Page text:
Automotive OEMs and Tier 1 suppliers use the tool kit to design ICs that will perform encryption and other safety functions. These security chips will work alongside any microcontroller that the manufacturer is already using.

By Brian
Santo, contributing writer

Microchip Technology
announced a line of ICs that will secure the communications systems in
connected vehicles. The idea is to create chips that will pair with the
communications system processors that automobile manufacturers are already
using and provide the security functionality that those processors lack. Because
different automotive companies use different processors (and must also conform
to different safety requirements from one geographical market to the next), creating
a standard part makes no sense, so Microchip is offering a development kit that
vehicle manufacturers can use to design security ICs that suit their specific
needs.

If it’s connected,
people will try to hack it, and eventually, someone will succeed. Many already have.
Meanwhile, automotive manufacturers are rushing headlong to add connected
systems to their vehicles. Cars and trucks already sport connected infotainment
systems, navigation systems, and advanced driver assistance systems (ADAS).
More and more varied connectivity is coming, and there are few extant solutions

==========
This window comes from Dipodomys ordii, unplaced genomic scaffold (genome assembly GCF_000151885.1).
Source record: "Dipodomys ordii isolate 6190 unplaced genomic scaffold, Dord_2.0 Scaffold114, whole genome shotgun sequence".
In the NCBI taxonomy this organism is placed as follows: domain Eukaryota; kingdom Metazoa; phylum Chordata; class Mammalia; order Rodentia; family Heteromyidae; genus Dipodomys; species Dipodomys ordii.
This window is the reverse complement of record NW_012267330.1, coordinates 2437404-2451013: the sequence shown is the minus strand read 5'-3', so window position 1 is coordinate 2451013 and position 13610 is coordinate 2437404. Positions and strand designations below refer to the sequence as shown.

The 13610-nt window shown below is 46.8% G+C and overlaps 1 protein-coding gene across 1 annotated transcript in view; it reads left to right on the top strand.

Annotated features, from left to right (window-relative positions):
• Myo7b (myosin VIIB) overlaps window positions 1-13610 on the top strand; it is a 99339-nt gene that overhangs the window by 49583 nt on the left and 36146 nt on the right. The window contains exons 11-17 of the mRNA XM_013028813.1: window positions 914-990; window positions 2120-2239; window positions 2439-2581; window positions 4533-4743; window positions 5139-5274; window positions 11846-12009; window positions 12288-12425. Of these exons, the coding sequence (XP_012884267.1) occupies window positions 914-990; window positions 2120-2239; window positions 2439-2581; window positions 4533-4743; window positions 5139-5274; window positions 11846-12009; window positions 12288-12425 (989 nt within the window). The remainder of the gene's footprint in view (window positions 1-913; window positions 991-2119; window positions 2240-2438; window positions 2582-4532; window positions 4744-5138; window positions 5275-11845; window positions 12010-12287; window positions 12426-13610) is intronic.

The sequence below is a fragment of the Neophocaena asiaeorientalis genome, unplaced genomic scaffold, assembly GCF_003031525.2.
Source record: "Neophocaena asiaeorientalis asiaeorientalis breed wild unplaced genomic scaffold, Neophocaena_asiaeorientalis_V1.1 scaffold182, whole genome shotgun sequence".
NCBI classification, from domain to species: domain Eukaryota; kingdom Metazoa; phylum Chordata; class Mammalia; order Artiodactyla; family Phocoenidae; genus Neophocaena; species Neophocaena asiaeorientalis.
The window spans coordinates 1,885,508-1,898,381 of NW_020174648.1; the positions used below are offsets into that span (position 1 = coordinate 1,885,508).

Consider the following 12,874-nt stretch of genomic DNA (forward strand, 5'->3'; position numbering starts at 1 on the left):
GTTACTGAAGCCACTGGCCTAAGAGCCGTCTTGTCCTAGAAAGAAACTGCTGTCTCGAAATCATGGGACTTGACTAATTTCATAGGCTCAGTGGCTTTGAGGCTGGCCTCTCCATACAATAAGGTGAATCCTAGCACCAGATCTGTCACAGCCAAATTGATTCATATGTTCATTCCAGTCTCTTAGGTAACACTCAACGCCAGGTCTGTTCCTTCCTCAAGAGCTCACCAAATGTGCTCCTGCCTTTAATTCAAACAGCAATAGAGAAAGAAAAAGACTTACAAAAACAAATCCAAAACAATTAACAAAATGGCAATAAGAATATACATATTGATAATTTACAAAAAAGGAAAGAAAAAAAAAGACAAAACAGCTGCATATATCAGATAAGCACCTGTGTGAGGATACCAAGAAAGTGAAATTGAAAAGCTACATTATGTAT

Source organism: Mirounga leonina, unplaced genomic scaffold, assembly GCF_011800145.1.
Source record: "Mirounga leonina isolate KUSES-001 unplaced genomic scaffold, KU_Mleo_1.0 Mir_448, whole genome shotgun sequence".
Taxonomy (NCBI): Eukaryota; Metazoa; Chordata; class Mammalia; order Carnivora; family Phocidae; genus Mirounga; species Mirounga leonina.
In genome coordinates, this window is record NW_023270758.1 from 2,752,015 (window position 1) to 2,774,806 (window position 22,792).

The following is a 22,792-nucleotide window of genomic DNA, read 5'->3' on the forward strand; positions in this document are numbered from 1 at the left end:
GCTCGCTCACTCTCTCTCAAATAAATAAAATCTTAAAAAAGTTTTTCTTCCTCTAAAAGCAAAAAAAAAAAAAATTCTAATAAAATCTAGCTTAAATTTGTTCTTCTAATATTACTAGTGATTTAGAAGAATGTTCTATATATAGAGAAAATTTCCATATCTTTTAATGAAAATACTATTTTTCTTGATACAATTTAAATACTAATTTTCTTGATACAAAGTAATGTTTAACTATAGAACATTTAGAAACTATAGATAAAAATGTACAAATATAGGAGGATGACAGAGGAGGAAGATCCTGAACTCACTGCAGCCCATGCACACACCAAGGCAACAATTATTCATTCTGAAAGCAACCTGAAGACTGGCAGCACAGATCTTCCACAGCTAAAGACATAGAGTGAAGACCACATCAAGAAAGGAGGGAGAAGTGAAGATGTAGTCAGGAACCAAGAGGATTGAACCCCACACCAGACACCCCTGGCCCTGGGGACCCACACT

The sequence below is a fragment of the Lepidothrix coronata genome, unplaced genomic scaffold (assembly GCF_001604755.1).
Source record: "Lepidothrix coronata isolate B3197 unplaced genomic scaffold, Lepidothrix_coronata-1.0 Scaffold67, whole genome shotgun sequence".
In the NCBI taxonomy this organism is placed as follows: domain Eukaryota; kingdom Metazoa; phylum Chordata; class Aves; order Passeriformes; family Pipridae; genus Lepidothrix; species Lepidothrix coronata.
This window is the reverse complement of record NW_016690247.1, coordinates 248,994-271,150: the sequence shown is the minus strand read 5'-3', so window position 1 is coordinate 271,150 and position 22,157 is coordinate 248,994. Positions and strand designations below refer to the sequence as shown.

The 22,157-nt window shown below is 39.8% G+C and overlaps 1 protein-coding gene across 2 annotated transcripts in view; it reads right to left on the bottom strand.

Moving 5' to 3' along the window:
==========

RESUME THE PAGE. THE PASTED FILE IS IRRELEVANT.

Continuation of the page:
for securing those systems against hacking attempts.

Conceptually,
there aren’t a lot of ways to do that. The most obvious one is to create a minimal
number of secure nodes through which vehicle-based connected systems would
route.

One approach
available to an automotive manufacturer would be to integrate security
functionality, requiring a complete redesign of the electronic control unit (ECU). That’s an expensive and
time-consuming proposition. Another approach would be to create a security node
that would be an add-on. That’s the approach that Microchip is pursuing.

To that end, Microchip
has just made available its CryptoAutomotive In-Vehicle
Network (IVN) TrustAnchor/Border Security Device (TA/BSD)
development kit. The company
said that it is the only security-specific automotive tool in the industry.

The automotive customer uses Microchip’s development kit
to emulate a secure node to complement the microcontroller (MCU) that they are already
using. The tool allows manufacturers to configure the node to conform to
various specifications and industry standards. Microchip will take the design
and implement it as a companion chip, fully programmed and complete with
security.

According to the company, the tool demonstrates secure
key storage, ECU authentication, hardware-based crypto accelerators, and other
cryptographic elements. When used with a host microcontroller, it enables
designers to implement functions such as secure boot and controller area network
(CAN) message authentication, including conversion of CAN 2.0 messages to CAN
Flexible Data rate (CAN-FD), with appended message authentication codes (MACs)
when appropriate.

Microchip said that its approach can be adopted with only
a modest amount of disruption to the design and manufacturing process.

Nicolas Schieli, Microchip senior manager of strategic
and product marketing and application engineering, told Electronic Products in